The past few months I have been consolidating my Federal Student Loans. With well over 100k worth of this debt, I’ve been very careful to make sure that this new consolidated loan would still be eligible for Income Based Repayment and Public Service Loan Forgiveness. At this point I could probably dedicate an entire blog entry to the hold music of my various services. (Don’t worry, I’m not that desperate for ideas).
After doing everything I possible could to make sure that my consolidation went flawlessly, I was very happy with the initial results. After less than two weeks, I received a letter saying my loans would be consolidated in 15 days unless I called to stop the process. This is the last warning because once your student loans are consolidated, there is no “unconsolidation”.
After waiting about two weeks I anxiously logged on to myfedloan.com to see the status of my loan. Sure enough my new loans were there (one subsidized, one unsubsidized… I’m still not sure why these are separate). However, much to my dismay, all my old loans were still there as well. As you can imagine, I was pretty shocked to see that my student loan debt had effectively doubled.
I immediately called myfedloan to find out what the problem was. I was fairly confident it was just a matter of updating their records but given how much money it said I owed them, I was not going to wait around. My conversation with them only made me more nervous.
When I called I calmly explained that I had just consolidated my loans and that their wesite indicated I owed for both the new consolidated loans AND the old loans that were included. The lady on the phone was not the least bit surprised to hear this information.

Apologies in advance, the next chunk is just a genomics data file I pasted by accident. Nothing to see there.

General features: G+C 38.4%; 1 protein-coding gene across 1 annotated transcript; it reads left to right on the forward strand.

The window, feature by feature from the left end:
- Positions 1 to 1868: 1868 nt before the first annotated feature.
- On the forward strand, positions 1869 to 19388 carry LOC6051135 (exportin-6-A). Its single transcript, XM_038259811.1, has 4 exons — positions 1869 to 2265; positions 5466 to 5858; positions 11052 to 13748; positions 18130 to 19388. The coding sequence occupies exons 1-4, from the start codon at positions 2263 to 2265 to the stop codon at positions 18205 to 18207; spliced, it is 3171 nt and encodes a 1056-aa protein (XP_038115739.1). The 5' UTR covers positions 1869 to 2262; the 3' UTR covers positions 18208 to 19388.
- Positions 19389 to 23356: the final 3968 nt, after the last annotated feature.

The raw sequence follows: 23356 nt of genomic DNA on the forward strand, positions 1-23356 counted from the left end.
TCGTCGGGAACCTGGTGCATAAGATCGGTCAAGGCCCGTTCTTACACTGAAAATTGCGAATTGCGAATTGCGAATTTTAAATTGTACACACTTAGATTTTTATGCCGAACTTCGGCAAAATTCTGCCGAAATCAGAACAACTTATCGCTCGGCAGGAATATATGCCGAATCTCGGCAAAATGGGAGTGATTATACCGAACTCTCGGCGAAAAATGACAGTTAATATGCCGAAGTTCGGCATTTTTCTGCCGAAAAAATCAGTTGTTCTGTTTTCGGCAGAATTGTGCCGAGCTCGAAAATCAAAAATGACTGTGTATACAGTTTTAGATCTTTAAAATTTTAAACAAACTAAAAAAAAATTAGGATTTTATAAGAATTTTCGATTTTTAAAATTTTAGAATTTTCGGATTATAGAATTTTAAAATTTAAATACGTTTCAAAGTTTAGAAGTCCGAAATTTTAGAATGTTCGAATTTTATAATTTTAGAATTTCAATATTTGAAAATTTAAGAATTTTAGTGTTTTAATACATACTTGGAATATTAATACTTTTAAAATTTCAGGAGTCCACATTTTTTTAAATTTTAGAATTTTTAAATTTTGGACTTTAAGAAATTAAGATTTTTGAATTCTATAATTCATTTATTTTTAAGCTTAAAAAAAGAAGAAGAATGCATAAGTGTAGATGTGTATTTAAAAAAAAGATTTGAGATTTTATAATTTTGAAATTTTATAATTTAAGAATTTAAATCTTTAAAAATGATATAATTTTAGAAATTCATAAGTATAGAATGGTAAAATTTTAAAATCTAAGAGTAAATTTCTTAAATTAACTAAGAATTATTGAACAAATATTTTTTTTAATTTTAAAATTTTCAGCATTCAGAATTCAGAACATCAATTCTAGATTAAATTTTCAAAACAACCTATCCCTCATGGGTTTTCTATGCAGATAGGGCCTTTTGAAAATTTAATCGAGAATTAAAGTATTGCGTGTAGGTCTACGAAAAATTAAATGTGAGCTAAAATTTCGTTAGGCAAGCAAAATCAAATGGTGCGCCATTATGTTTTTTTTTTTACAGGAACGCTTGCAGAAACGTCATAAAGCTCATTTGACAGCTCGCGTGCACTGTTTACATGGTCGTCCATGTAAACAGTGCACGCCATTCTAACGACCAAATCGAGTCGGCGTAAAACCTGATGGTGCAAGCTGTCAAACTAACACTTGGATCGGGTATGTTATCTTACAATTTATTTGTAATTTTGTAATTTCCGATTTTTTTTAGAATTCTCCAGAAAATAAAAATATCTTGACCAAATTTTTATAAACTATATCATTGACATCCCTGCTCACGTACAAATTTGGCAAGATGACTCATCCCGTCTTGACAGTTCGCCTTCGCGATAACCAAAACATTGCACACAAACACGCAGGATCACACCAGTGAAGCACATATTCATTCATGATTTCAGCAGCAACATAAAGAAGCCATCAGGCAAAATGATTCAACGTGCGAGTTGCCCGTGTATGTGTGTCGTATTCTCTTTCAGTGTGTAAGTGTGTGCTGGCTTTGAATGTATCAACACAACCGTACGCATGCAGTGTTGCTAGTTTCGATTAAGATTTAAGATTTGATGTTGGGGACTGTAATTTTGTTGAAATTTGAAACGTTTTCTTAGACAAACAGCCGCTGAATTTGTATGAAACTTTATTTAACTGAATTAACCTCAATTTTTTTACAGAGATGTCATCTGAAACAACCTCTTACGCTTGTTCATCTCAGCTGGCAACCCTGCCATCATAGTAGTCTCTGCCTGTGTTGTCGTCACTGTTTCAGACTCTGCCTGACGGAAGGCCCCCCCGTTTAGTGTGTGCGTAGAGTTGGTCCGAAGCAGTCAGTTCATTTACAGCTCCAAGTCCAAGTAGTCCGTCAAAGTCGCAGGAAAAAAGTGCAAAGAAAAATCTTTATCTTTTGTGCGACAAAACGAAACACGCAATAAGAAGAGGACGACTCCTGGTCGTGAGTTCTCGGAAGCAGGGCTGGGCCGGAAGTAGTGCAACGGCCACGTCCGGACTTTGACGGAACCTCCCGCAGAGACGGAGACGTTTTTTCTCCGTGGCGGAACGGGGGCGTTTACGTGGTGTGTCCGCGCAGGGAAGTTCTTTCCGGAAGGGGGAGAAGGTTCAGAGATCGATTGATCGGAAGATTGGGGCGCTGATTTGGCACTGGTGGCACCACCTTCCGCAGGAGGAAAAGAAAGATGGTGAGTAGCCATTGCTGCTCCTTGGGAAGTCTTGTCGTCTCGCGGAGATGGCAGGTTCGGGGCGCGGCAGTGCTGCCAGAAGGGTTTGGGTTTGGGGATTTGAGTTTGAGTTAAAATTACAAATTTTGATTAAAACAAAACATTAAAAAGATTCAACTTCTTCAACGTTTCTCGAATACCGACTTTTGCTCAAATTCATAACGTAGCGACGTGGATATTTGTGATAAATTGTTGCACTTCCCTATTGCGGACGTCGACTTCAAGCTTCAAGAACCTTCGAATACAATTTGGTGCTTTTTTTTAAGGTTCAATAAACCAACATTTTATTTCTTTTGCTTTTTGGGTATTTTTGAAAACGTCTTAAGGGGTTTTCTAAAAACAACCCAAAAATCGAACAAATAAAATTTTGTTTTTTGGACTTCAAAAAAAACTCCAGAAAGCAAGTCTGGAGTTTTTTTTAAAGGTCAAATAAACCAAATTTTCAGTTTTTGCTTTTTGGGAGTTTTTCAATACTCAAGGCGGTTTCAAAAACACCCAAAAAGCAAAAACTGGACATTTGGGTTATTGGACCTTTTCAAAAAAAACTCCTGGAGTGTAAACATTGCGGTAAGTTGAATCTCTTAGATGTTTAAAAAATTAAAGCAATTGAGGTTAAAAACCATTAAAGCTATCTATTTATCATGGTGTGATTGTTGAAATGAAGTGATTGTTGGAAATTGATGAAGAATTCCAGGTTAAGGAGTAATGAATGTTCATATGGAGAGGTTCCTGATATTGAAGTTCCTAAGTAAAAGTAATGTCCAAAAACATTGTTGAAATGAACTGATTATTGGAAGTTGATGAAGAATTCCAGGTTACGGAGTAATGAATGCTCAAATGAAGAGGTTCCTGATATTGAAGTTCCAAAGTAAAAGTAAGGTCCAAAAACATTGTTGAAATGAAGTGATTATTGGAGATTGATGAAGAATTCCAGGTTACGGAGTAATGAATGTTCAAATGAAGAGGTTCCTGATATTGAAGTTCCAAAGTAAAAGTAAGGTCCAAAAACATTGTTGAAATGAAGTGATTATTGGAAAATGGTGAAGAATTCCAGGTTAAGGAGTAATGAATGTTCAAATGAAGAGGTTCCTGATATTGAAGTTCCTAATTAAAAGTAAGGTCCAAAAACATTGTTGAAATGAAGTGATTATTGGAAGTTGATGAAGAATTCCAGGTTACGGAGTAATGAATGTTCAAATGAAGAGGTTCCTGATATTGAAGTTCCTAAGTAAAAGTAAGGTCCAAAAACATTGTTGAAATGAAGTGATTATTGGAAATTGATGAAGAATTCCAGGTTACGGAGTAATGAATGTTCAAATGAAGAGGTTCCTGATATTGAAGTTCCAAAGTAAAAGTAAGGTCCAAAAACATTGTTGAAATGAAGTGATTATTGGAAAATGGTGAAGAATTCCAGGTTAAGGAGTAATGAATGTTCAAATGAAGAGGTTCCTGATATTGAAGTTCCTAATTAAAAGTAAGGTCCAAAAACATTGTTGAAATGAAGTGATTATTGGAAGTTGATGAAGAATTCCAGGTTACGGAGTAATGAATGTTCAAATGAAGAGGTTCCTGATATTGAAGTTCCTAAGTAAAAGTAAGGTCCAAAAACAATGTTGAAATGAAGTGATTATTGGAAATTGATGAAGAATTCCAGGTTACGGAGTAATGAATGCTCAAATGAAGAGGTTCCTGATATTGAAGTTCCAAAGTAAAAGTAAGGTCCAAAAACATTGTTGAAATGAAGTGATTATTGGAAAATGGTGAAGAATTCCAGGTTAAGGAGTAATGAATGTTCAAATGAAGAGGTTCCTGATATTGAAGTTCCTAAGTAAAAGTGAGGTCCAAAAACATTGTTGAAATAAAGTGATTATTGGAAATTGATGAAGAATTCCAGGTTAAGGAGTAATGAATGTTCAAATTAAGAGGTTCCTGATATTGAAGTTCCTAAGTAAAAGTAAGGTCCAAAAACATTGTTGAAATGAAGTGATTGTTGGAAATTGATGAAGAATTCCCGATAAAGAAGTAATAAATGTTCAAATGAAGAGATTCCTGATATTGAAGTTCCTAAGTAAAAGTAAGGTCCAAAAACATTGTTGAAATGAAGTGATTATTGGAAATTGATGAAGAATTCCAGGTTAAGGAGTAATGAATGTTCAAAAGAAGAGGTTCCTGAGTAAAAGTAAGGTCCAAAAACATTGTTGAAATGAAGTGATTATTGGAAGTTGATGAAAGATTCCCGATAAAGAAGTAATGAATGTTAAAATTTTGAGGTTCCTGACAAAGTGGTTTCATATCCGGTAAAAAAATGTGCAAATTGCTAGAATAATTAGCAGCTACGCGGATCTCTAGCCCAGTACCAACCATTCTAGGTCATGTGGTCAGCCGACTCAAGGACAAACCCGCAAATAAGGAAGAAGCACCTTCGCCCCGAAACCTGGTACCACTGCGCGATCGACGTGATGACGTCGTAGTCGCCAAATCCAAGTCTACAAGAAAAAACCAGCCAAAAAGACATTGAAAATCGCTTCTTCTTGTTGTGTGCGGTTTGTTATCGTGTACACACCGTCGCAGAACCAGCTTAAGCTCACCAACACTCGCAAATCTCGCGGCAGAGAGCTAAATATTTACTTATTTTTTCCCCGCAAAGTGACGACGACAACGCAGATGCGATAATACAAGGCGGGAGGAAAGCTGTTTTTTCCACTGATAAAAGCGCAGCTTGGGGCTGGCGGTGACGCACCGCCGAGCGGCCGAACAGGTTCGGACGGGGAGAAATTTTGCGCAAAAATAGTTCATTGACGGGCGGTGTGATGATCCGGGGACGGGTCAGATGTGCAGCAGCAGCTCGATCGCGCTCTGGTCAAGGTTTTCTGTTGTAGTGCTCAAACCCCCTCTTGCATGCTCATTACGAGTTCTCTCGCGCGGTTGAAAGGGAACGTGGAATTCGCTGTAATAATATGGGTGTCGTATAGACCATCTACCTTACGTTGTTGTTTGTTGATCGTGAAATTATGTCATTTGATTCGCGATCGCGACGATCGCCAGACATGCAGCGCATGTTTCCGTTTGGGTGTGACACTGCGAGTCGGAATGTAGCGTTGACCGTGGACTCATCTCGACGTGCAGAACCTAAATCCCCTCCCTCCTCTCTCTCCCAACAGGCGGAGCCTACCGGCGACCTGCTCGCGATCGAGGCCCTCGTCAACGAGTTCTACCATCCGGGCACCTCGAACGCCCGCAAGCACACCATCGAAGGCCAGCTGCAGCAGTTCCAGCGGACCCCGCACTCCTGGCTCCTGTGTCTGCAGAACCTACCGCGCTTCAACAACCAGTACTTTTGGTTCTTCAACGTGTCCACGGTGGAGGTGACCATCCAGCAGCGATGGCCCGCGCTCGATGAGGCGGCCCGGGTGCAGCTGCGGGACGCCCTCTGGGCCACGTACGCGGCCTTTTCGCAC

Our exchange went something like this:
Me: Your website shows I owe the double the debt.
myfedloan: Yeah, that happens
Me: Can you pease fix it? I don’t want you guys reporting to the credit agencies that I owe double.
myfedloan: Well we don’t actually know that they are seperate. YOu will have to call direct loan consolidation and ask them to fix it.
Me: What happened that would explain my debt showing up double?
myfedloan: Well sometimes they just tell us you have the new loan but they forget to py off the old ones.
Me: They What? How often does this happen?
myfedloan: Oh, probably 1 or 2 in 50.
I have no idea how accurate her statistic was, but I was quite concerned. After asking a series of further questions and not getting any help whatsoever, I realized that this call would no longer be productive. I thanked her for her help and proceeded to call Direct Loan.
After being on hold with the Direct Loan people for about a decade (possibly an exaggeration), I finally got to investigate my newly doubled debt. I explained my situation to the direct loan person and she told me “they should have gotten a check from us.” I said I agree, they SHOULD have gotten a check, but they claim to not have received one. She then told me that there was nothing she could do and that I should take up the issue with myfedloan. I explained that myfedloan told me this was a direct loan issue and they couldn’t fix t. I asked if they could communicate with each other, and was told that this was never going to happen.
At this point I asked if I could speak with a manager. When I was transfered and had explained my situation for the third time, the manager said that he would “file a report” and it would be investigated. This sounded inadequate to me so I continued to ask questions regarding: the purpose of “filing a report”, when I could expect results, and other reasons that could explain this issue.
Then, after well over an hour on the phone with three different people he said, “It’s possible the check hasn’t cleared yet. Sometimes it can take longer than usual.” Sure enough, two days later, when I logged into myfedloan, all was right with my consolidation.
The Moral of the Story
Consolidation can be very poorly organized. Sometimes double debt shows up, sometimes its because a check hasn’t cleared, and sometimes its because “they forgot to mail it.” This process can be a mess and there is plenty of room for error. Thousands of your dollars on are the line, so pay close attention each and every step of the way.